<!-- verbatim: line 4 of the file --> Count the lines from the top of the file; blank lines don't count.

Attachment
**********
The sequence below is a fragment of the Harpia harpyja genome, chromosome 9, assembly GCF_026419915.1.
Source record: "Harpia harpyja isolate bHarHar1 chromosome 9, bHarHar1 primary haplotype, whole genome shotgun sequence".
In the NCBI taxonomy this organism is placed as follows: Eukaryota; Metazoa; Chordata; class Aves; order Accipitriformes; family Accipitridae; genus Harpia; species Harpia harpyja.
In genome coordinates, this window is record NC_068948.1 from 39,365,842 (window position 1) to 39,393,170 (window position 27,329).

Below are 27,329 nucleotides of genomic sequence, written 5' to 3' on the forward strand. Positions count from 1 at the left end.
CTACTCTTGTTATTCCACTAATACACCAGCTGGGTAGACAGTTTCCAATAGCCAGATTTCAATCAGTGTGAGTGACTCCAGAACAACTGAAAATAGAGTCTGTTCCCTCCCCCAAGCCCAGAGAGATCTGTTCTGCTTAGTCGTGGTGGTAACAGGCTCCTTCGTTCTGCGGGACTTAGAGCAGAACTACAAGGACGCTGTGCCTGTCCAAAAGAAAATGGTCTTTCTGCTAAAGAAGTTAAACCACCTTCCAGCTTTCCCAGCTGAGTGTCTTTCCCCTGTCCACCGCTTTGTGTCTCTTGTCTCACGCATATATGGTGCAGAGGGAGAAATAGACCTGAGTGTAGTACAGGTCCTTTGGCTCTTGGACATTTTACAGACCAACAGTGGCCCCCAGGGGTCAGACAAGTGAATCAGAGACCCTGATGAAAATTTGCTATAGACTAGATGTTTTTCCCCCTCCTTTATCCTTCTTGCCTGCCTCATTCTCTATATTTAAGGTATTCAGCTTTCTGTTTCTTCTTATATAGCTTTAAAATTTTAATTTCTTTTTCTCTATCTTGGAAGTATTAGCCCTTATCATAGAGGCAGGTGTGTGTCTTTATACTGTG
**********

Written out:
In genome coordinates, this window is record NC_068948.1 from 39,365,842 (window position 1) to 39,393,170 (window position 27,329).